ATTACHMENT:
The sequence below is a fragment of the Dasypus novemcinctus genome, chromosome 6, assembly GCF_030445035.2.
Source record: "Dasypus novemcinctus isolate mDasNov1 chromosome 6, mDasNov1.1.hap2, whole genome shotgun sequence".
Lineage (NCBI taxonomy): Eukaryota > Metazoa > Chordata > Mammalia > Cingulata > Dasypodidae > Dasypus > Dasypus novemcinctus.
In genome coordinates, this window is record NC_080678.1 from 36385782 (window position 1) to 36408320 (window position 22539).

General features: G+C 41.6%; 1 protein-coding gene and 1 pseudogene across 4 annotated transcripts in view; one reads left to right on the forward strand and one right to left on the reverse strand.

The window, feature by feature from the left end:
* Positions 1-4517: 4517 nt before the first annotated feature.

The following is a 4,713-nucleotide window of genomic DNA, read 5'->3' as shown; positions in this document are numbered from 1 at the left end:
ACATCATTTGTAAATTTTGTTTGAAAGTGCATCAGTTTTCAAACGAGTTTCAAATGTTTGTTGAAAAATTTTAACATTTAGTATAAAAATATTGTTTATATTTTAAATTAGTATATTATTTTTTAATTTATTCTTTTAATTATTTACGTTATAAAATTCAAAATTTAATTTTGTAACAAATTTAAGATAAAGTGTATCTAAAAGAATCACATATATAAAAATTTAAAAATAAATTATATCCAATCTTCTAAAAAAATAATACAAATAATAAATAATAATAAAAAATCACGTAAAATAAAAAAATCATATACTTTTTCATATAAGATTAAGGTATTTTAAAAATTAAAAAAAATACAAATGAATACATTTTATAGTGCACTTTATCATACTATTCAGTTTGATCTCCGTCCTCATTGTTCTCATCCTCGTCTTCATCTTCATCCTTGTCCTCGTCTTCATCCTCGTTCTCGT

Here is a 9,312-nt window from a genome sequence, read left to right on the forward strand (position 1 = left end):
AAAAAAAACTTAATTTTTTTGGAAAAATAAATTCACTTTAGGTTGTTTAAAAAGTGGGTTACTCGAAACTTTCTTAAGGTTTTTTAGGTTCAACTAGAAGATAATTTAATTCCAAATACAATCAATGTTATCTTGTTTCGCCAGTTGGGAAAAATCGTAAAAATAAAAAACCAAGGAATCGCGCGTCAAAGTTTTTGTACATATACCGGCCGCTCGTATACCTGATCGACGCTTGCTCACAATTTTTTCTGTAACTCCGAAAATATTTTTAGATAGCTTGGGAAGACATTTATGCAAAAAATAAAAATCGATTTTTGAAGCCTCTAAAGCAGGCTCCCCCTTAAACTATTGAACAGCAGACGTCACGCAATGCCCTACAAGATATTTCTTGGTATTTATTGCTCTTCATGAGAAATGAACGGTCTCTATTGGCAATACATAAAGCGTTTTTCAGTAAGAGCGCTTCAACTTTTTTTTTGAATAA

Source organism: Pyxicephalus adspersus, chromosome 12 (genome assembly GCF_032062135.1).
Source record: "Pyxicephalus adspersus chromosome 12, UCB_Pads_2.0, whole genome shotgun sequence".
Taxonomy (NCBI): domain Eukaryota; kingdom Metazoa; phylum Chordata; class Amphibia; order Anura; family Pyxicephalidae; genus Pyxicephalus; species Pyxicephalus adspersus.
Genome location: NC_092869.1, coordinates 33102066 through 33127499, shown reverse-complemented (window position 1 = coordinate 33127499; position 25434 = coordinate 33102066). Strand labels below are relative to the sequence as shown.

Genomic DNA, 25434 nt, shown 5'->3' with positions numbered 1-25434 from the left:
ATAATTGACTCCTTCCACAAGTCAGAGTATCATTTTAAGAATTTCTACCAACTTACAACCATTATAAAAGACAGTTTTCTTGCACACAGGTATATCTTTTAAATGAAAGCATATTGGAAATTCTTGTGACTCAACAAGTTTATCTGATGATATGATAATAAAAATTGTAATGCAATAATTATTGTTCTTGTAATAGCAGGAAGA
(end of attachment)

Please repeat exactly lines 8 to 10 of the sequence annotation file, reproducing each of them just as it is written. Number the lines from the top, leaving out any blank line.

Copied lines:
The following is a 4,713-nucleotide window of genomic DNA, read 5'->3' as shown; positions in this document are numbered from 1 at the left end:
ACATCATTTGTAAATTTTGTTTGAAAGTGCATCAGTTTTCAAACGAGTTTCAAATGTTTGTTGAAAAATTTTAACATTTAGTATAAAAATATTGTTTATATTTTAAATTAGTATATTATTTTTTAATTTATTCTTTTAATTATTTACGTTATAAAATTCAAAATTTAATTTTGTAACAAATTTAAGATAAAGTGTATCTAAAAGAATCACATATATAAAAATTTAAAAATAAATTATATCCAATCTTCTAAAAAAATAATACAAATAATAAATAATAATAAAAAATCACGTAAAATAAAAAAATCATATACTTTTTCATATAAGATTAAGGTATTTTAAAAATTAAAAAAAATACAAATGAATACATTTTATAGTGCACTTTATCATACTATTCAGTTTGATCTCCGTCCTCATTGTTCTCATCCTCGTCTTCATCTTCATCCTTGTCCTCGTCTTCATCCTCGTTCTCGT

Here is a 9,312-nt window from a genome sequence, read left to right on the forward strand (position 1 = left end):